More dogs mean less crime in communities. “Man’s best friend” is just as formidable a sentry as officially certified on-duty police canines.
That should come as no surprise, though. We can all agree on the stupidity of would-be criminals. But even knuckleheads know to steer clear of properties patrolled by the obvious presence of a dog, “Beware of Dog” signs, or both.
Cops can tell you that homes with dogs are subject to theft and vandalism far less than residences without canines.
Any cop will also tell you that man’s best friend consistently aids law enforcement, especially during the midnight shift when most folks are slumbering, and the family dog(s) have the watch under control.
Time and again, police activities involving a foot pursuit, whereby the bad guy flees into the darkness and attempts to hunker down on peoples’ private property, invariably culminate in apprehension when there is a dog nearby. Barking, the tell-tale sign of a canine unsettled by something or someone, is like impromptu backup with super-sharp senses.
Dogs hear sounds of a bad guy fleeing police. They also smell the fear of the criminal on the run from justice. They bark in response. In effect, barking dogs magnetize cops to a given area.
Thus, canines living in the community play a vital role in public safety; an au natural characteristic of canines.
On midnight shift, our squad had police canines to do tracking of fugitive suspects hiding in the darkness. But when a foot chase breaks out, police canines and their assigned handlers are not necessarily already on-scene and good-to-go. Canine cops typically overhear police radio communications and ordinarily race to aid cohorts in need of a four-legged supercharged partner chomping at the bit to get involved in the caper.
You’ve likely heard or read it before: Police dogs just love to work!
(Photo courtesy of K9s United.)
In the academic journal Social Forces, a team of researchers at Ohio State University (OSU) published findings that cast the limelight on the domesticated bunch of barkers and their human chaperones, revisiting the concept of Neighborhood Watch groups acting as extra eyes and ears for law enforcement officers by comingling on the street beat, all compelled by the need to walk pet dogs.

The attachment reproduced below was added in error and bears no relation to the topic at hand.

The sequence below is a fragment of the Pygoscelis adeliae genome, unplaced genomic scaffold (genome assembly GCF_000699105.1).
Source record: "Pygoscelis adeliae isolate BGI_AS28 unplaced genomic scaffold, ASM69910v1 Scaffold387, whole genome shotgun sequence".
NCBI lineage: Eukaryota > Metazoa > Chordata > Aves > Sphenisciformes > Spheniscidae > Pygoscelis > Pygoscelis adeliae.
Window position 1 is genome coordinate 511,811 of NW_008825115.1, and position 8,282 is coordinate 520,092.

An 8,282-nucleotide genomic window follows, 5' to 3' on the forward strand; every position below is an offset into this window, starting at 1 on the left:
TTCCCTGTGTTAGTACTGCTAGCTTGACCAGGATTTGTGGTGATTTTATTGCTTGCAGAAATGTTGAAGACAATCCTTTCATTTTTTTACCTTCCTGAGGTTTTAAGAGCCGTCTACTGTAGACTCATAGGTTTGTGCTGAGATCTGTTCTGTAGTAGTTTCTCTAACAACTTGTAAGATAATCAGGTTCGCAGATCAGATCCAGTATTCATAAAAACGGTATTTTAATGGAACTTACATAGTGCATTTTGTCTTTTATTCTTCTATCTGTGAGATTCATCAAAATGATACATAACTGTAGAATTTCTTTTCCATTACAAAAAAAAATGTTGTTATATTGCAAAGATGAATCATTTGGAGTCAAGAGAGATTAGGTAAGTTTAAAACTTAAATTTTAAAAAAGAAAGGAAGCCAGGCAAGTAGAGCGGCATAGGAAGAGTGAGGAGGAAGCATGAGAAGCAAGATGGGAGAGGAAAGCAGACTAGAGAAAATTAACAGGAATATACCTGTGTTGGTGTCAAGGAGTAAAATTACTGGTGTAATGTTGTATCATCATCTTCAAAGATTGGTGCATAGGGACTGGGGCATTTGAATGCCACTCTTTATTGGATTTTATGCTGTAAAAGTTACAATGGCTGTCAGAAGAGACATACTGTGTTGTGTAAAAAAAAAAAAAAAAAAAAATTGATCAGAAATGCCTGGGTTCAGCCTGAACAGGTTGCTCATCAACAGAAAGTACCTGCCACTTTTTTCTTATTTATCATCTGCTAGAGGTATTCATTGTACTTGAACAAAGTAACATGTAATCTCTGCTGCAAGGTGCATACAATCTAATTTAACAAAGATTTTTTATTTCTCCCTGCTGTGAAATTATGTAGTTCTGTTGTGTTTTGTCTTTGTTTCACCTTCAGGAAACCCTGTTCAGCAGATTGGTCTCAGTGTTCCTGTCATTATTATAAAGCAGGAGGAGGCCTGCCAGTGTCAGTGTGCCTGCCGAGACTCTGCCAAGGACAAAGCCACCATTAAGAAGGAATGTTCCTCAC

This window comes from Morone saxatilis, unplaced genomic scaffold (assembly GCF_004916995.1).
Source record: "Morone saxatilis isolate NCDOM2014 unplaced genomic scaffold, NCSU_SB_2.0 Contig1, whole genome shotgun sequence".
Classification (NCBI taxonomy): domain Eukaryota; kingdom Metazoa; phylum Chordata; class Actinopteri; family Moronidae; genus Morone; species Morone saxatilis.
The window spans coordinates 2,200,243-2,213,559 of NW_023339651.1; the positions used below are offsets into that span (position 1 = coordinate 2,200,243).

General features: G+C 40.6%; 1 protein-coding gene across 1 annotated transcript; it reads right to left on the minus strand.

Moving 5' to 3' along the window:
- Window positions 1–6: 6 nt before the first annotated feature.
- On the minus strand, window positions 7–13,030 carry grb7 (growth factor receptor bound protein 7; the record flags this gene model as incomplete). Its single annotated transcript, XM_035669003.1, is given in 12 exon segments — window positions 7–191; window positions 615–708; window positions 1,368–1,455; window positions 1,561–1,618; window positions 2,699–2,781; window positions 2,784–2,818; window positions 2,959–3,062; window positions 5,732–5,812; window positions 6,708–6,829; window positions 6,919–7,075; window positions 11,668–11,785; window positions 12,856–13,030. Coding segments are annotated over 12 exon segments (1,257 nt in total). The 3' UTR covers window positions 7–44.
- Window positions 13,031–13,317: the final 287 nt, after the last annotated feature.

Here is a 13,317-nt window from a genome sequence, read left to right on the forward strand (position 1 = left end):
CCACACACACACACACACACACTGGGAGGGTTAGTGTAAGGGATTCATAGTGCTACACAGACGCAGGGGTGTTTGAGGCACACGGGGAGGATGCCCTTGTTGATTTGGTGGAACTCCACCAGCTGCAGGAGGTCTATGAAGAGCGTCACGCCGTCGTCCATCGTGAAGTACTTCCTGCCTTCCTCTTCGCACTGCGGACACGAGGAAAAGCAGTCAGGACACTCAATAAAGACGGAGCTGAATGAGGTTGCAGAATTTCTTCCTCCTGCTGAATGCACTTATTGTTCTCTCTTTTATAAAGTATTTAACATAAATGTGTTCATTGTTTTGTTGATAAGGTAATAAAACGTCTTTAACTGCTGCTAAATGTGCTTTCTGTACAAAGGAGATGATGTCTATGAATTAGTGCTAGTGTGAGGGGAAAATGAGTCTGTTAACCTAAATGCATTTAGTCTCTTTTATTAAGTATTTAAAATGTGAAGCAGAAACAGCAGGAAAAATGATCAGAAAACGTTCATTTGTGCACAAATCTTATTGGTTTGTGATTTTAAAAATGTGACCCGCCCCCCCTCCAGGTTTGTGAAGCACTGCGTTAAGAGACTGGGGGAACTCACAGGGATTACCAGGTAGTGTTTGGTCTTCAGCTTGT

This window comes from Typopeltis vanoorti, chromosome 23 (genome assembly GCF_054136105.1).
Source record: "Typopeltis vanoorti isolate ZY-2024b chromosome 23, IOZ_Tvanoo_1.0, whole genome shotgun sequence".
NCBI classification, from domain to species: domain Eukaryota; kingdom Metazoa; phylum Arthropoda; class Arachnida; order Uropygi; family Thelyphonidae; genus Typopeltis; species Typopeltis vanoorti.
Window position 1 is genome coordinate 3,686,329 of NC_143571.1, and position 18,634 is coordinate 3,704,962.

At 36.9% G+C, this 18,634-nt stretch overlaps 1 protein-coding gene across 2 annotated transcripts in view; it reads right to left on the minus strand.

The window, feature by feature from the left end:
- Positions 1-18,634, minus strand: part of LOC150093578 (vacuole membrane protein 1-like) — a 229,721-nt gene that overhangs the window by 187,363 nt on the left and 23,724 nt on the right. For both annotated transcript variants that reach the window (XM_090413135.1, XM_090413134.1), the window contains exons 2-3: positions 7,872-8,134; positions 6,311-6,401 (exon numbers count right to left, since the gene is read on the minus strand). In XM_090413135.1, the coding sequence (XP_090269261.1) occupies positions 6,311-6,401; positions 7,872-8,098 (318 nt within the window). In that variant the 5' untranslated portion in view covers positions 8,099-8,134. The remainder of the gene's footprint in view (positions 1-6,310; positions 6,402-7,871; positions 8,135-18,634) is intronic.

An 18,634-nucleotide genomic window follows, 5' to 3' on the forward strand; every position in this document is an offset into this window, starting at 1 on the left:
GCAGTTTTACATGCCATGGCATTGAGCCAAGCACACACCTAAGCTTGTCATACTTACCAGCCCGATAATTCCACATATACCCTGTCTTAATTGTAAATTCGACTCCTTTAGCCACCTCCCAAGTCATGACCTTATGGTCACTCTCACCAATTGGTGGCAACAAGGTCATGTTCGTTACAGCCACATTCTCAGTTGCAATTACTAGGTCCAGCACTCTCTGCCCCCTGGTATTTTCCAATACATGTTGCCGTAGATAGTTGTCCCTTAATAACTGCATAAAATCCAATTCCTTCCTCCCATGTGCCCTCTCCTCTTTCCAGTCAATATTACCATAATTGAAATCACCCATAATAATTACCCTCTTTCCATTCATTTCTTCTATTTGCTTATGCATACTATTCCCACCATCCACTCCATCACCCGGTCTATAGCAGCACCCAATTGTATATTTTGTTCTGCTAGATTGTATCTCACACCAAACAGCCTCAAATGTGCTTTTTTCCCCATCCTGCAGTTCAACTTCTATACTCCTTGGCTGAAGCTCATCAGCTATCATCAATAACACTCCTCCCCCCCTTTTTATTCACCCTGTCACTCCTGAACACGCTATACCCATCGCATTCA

“People walking their dogs are essentially patrolling their neighborhoods,” Ohio State University doctoral student Nicolo Pinchak said. “They see when things are not right and when there are suspect outsiders in the area. It can be a deterrent.”
“Not only did dogs turn owners into a neighborhood watch, but they also helped build trust between residents,” the Washington Examiner highlighted.
“When people are out walking their dogs, they have conversations. They pet each other’s dogs,” Pinchak said. “They learn what’s going on and can spot potential problems.”
Via SciTechDaily, “Research has shown that trust among neighbors is an important part of deterring crime, because it suggests residents will help each other when facing a threat and have a sense of ‘collective efficacy’ that they can have a positive impact on their area,” Pinchak explained.
“Results of this study showed, as expected, that neighborhoods with high levels of trust had lower levels of homicide, robbery, and aggravated assaults when compared to neighborhoods with low levels of trust.”
Pinchak et al. published their findings under the title, “Paws on the Street: Neighborhood-Level Concentration of Households with Dogs and Urban Crime”
In essence, dog-walking unites citizens out in public on a routine basis, friendships form, trust evolves, and like-minded demographics share concentrations on anomalies (suspicious persons, for example), conveying concerns to local police. At the base, though, are people walking dogs inadvertently serving as deterrents to those up to no good.